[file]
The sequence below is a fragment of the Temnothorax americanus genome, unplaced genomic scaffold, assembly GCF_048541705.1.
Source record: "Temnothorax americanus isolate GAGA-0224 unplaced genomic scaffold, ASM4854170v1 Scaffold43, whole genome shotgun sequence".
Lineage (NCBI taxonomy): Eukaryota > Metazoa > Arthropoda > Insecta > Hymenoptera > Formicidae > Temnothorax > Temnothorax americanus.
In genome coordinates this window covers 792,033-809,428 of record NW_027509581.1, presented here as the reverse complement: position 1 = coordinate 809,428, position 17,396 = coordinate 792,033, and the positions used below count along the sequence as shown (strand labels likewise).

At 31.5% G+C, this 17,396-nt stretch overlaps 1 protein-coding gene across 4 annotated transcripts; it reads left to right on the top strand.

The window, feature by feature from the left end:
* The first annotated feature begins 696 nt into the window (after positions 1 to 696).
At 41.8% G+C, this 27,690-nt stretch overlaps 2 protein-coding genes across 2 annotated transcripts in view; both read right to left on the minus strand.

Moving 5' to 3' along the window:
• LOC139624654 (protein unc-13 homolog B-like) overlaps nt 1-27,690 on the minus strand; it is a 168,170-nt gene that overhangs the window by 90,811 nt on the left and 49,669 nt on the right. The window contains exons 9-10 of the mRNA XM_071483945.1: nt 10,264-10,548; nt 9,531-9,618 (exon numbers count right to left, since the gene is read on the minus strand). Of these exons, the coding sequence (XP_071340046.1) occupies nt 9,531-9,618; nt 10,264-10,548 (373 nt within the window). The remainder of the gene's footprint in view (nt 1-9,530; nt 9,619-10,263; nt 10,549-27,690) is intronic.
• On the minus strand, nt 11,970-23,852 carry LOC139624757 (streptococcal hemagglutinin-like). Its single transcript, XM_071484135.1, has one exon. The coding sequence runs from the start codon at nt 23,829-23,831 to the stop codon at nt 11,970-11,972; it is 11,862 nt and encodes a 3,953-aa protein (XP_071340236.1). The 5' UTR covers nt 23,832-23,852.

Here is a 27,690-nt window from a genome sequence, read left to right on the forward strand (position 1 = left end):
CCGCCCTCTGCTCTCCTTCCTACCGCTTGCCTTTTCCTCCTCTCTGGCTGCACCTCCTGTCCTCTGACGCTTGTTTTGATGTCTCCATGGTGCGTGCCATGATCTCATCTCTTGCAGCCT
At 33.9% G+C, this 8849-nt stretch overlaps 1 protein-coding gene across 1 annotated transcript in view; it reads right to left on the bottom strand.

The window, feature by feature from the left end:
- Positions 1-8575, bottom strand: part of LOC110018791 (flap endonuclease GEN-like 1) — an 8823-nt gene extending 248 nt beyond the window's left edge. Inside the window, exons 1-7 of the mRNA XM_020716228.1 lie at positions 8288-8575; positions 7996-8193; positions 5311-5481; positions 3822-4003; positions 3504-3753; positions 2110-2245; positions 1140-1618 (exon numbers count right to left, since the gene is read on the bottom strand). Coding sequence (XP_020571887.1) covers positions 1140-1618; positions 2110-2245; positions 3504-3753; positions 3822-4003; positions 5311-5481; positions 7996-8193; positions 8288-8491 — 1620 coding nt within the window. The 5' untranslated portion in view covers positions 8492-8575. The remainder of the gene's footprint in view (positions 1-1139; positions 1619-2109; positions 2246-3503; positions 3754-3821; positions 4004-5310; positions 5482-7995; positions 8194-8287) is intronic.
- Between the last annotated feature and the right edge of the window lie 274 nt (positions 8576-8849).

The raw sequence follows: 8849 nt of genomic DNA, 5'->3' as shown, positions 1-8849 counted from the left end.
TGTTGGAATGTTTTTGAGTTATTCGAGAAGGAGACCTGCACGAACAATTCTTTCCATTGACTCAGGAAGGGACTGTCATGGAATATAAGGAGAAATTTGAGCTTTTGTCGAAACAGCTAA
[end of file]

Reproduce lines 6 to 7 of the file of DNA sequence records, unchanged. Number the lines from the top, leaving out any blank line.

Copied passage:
The window, feature by feature from the left end:
* The first annotated feature begins 696 nt into the window (after positions 1 to 696).